Patient obesity and the practical experience of the plain radiography professional: on everyday ethics, patient positioning and infelicitous equipment

Woods, Amanda L., Miller, Paul K. and Sloane, Charles (2016) Patient obesity and the practical experience of the plain radiography professional: on everyday ethics, patient positioning and infelicitous equipment. Radiography, 22 (2). pp. 118-123.

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Official URL: http://dx.doi.org/10.1016/j.radi.2015.09.005

Abstract

Patient obesity is increasingly placing significant and multifaceted strain upon medical imaging departments, and professionals, in (particularly Western) healthcare systems. The majority of obesity-related studies in radiology are, however, primarily focused only upon the technical business of collecting diagnostically-efficacious images. This study, using Interpretative Phenomenological Analysis (IPA), qualitatively explores the everyday clinical experiences of eight expert UK diagnosticians working in plain radiography. Focus herein falls particularly upon (a) problems with patient positioning during examination, and (b) challenges arising around available equipment. In line with extant research, participants reported that difficulties with positioning obese patients could have negative impacts on image quality, and that insufficient table weight limits and widths, and inadequate detector sizes, can adversely affect examination. They also raised some more novel issues, such as how the impact of available gown sizes upon a patient’s sense of dignity can cause practical and ethical dilemmas for a clinician in situ. The issue of how one might ‘train’ experience in positioning patients without bony landmarks as a reference point was also made salient, with strong implications for undergraduate radiography curricula. It is finally highlighted how the participating radiographers themselves seldom conceptualised any given problem as a purely ‘technical’ one, instead recurrently recognising the interlinking of material, socio-economic and moral matters in real healthcare contexts. By better understanding such nuance and complexity as lived by real radiographers, it is contended, a more context-sensitive and flexible path to effective training and guideline-production can be mapped.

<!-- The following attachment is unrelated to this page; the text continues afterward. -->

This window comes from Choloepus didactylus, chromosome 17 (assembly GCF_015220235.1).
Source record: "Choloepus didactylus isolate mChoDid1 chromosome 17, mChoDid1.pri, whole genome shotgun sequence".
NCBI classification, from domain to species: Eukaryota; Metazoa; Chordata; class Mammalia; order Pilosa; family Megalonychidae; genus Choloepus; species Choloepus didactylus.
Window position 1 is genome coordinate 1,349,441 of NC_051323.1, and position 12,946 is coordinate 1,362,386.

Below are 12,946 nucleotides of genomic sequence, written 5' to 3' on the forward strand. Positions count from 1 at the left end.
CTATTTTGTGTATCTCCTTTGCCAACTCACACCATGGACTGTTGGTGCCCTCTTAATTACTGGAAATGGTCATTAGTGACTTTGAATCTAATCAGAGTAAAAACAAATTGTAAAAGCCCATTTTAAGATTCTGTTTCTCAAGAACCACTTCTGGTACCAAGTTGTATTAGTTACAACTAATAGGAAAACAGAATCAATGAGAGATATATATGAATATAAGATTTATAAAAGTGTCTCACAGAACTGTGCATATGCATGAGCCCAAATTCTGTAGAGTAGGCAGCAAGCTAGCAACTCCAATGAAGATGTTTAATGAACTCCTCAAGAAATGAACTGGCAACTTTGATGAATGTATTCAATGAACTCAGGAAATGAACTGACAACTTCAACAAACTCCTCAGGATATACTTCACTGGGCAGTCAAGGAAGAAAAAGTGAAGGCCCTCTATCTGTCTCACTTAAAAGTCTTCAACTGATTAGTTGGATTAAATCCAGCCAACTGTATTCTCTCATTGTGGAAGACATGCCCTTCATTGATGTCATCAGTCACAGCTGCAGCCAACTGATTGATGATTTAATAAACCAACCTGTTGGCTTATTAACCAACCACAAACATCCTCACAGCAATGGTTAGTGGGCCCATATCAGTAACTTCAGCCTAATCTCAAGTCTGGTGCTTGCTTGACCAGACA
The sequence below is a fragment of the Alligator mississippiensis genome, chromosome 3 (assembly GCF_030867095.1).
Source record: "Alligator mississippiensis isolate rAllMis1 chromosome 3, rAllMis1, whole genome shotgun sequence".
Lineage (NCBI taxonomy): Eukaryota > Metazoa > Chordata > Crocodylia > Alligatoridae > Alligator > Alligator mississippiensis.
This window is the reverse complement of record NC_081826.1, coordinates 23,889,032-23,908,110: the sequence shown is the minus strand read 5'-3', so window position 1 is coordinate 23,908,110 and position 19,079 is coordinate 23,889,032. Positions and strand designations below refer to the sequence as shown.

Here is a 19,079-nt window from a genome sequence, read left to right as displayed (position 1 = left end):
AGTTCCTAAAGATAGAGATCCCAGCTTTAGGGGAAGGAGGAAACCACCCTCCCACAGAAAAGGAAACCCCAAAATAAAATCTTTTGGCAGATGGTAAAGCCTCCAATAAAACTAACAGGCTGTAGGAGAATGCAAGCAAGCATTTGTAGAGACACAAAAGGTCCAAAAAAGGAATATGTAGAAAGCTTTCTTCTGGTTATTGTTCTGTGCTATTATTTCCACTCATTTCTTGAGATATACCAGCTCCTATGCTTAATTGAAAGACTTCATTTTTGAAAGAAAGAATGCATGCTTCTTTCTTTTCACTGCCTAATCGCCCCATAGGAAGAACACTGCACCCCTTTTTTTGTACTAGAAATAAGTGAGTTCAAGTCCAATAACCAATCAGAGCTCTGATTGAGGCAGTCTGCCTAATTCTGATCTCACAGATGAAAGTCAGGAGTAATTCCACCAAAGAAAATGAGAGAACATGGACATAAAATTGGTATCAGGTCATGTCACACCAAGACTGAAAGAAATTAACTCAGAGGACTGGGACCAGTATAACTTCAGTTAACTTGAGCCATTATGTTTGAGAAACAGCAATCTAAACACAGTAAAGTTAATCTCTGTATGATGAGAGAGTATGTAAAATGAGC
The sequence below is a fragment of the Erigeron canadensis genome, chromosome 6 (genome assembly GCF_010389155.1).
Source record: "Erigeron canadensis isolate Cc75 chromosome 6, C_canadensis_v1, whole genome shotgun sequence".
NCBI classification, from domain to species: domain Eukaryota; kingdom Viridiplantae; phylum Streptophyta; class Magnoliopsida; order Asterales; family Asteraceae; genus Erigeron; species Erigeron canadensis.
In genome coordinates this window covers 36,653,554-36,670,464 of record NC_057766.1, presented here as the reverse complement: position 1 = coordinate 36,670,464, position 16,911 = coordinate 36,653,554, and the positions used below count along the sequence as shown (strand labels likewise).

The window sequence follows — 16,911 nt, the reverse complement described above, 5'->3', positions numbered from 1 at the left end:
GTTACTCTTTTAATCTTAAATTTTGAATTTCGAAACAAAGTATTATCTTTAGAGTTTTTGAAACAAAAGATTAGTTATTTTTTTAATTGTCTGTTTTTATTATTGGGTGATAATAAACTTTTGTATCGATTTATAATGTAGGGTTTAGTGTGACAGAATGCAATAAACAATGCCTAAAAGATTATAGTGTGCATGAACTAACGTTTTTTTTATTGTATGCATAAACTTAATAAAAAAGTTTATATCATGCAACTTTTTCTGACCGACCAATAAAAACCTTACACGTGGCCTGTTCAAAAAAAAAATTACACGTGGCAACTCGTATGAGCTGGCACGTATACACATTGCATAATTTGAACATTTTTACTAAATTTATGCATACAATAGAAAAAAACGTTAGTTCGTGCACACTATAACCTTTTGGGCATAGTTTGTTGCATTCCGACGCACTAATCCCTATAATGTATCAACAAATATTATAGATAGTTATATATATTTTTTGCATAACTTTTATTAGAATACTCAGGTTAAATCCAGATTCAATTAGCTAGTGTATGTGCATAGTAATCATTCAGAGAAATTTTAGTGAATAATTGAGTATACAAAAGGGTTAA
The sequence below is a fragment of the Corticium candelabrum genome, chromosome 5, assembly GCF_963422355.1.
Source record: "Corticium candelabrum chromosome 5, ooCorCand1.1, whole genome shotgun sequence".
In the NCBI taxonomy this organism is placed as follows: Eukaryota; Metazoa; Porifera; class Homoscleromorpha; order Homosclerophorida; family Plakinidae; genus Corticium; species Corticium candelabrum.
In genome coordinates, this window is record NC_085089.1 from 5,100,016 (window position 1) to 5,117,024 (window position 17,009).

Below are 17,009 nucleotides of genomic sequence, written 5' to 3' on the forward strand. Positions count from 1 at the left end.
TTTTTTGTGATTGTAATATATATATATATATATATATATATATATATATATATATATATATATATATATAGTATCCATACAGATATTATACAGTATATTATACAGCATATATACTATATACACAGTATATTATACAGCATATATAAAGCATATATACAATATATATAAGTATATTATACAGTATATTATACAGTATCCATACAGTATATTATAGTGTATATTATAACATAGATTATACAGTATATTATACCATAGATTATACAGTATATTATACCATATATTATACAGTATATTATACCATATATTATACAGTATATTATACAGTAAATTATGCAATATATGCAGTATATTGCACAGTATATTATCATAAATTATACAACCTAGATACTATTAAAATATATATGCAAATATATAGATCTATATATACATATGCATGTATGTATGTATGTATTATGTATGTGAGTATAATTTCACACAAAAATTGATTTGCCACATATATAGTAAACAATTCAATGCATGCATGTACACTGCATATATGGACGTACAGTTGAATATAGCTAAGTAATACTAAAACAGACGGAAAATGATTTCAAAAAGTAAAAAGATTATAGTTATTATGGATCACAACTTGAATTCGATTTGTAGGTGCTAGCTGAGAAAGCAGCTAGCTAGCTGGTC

Item Type: Article
Journal or Publication Title: Radiography
Publisher: Elsevier (WB Saunders)
ISSN: 1078-8174
Departments: Faculty of Health and Science > Medical and Sports Sciences > Health and Medical Sciences
Depositing User: Paul Miller
Date Deposited: 30 Nov 2015 12:15
Last Modified: 17 Mar 2017 09:35
URI: http://insight.cumbria.ac.uk/id/eprint/1821

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